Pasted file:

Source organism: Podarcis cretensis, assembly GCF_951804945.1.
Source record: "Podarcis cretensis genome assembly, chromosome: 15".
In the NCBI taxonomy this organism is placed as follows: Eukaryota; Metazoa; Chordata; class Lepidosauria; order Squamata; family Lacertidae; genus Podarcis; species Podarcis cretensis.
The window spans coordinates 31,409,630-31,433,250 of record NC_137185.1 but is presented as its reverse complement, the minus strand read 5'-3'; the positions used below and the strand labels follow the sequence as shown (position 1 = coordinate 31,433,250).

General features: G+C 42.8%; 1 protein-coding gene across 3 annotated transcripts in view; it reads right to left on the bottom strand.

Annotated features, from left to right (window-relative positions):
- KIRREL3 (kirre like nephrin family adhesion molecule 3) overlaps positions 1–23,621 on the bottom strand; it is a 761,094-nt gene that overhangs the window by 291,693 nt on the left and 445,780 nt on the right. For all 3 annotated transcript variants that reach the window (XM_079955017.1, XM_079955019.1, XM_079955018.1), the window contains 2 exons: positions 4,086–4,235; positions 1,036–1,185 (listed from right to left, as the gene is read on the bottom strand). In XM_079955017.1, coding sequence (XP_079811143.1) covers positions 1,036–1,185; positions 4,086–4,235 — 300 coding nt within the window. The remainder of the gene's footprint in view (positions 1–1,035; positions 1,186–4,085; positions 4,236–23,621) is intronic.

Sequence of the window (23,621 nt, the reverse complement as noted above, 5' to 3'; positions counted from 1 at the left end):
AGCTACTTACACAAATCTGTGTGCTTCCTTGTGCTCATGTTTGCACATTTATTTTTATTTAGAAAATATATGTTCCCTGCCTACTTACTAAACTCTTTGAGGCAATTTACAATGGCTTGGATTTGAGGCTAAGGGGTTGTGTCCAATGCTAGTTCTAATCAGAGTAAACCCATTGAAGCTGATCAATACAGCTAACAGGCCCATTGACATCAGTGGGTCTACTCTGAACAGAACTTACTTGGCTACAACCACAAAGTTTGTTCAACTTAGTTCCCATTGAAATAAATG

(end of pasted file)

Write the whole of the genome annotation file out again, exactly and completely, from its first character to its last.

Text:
Source organism: Podarcis cretensis, assembly GCF_951804945.1.
Source record: "Podarcis cretensis genome assembly, chromosome: 15".
In the NCBI taxonomy this organism is placed as follows: Eukaryota; Metazoa; Chordata; class Lepidosauria; order Squamata; family Lacertidae; genus Podarcis; species Podarcis cretensis.
The window spans coordinates 31,409,630-31,433,250 of record NC_137185.1 but is presented as its reverse complement, the minus strand read 5'-3'; the positions used below and the strand labels follow the sequence as shown (position 1 = coordinate 31,433,250).

General features: G+C 42.8%; 1 protein-coding gene across 3 annotated transcripts in view; it reads right to left on the bottom strand.

Annotated features, from left to right (window-relative positions):
- KIRREL3 (kirre like nephrin family adhesion molecule 3) overlaps positions 1–23,621 on the bottom strand; it is a 761,094-nt gene that overhangs the window by 291,693 nt on the left and 445,780 nt on the right. For all 3 annotated transcript variants that reach the window (XM_079955017.1, XM_079955019.1, XM_079955018.1), the window contains 2 exons: positions 4,086–4,235; positions 1,036–1,185 (listed from right to left, as the gene is read on the bottom strand). In XM_079955017.1, coding sequence (XP_079811143.1) covers positions 1,036–1,185; positions 4,086–4,235 — 300 coding nt within the window. The remainder of the gene's footprint in view (positions 1–1,035; positions 1,186–4,085; positions 4,236–23,621) is intronic.

Sequence of the window (23,621 nt, the reverse complement as noted above, 5' to 3'; positions counted from 1 at the left end):
AGCTACTTACACAAATCTGTGTGCTTCCTTGTGCTCATGTTTGCACATTTATTTTTATTTAGAAAATATATGTTCCCTGCCTACTTACTAAACTCTTTGAGGCAATTTACAATGGCTTGGATTTGAGGCTAAGGGGTTGTGTCCAATGCTAGTTCTAATCAGAGTAAACCCATTGAAGCTGATCAATACAGCTAACAGGCCCATTGACATCAGTGGGTCTACTCTGAACAGAACTTACTTGGCTACAACCACAAAGTTTGTTCAACTTAGTTCCCATTGAAATAAATG